Summer in Florida is rapidly approaching and at this point, many farmers/gardeners take this time to take a break from their growing cycle, and use the summer months (June to August) to clean and reinvigorate their soil. They do this for two reasons: Florida summers are so hot and wet that pests are extremely difficult to control, and they want to break the growth cycles of already present pests and disease. One common method used to clean their soil is called soil solarization. This chemical free approach utilizes the sun to heat up the soil and kill present pests and disease. By securing a clear plastic cover on preferably tilled ground, heat accumulates under the cover, heating the soil to temperatures around 120 degrees Fahrenheit. It should be noted that this method does kill both pests and beneficial organisms. However, beneficial organisms will return more rapidly than non-beneficial ones. Additionally, this method is very effective when trying to get rid of nematodes. For more information on soil solarization, click on the following articles developed by the UF IFAS department.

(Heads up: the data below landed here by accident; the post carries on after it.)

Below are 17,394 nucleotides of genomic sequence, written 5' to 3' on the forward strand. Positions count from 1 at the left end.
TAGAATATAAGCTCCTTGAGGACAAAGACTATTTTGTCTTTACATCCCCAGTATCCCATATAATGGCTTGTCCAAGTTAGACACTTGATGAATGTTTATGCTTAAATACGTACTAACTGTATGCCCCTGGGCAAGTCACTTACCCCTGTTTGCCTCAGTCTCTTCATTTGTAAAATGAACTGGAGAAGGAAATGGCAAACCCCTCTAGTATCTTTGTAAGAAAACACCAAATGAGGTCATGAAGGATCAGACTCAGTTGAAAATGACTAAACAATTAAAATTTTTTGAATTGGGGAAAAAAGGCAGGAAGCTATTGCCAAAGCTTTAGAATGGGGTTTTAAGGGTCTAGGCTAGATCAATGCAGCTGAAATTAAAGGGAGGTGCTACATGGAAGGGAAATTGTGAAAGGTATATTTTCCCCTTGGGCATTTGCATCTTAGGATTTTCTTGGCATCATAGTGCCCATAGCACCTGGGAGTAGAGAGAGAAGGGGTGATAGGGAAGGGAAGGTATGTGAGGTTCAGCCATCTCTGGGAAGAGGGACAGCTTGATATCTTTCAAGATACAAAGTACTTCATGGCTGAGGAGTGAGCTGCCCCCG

From my garden to yours,
Eden Santiago-Gomez is the Community Gardens Program Assistant, with UF/Pasco County Extension Office. Eden is creating community gardens throughout the county, starting in little ol’ Dade City. The program is designed to help low-income communities grow their own food to diversify and increase their nutrition intake, while also increasing financial security.